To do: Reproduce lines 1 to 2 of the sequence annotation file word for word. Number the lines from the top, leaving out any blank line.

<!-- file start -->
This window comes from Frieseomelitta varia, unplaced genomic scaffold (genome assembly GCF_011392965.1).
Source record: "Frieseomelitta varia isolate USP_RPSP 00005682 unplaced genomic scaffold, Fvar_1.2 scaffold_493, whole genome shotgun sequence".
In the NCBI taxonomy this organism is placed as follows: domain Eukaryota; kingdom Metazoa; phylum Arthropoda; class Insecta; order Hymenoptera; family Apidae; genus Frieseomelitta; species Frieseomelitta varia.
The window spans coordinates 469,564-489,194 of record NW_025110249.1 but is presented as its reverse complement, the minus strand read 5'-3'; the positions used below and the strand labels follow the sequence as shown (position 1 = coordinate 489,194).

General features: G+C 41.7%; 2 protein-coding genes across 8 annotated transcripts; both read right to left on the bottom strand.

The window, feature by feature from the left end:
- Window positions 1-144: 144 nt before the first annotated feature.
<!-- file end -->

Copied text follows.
This window comes from Frieseomelitta varia, unplaced genomic scaffold (genome assembly GCF_011392965.1).
Source record: "Frieseomelitta varia isolate USP_RPSP 00005682 unplaced genomic scaffold, Fvar_1.2 scaffold_493, whole genome shotgun sequence".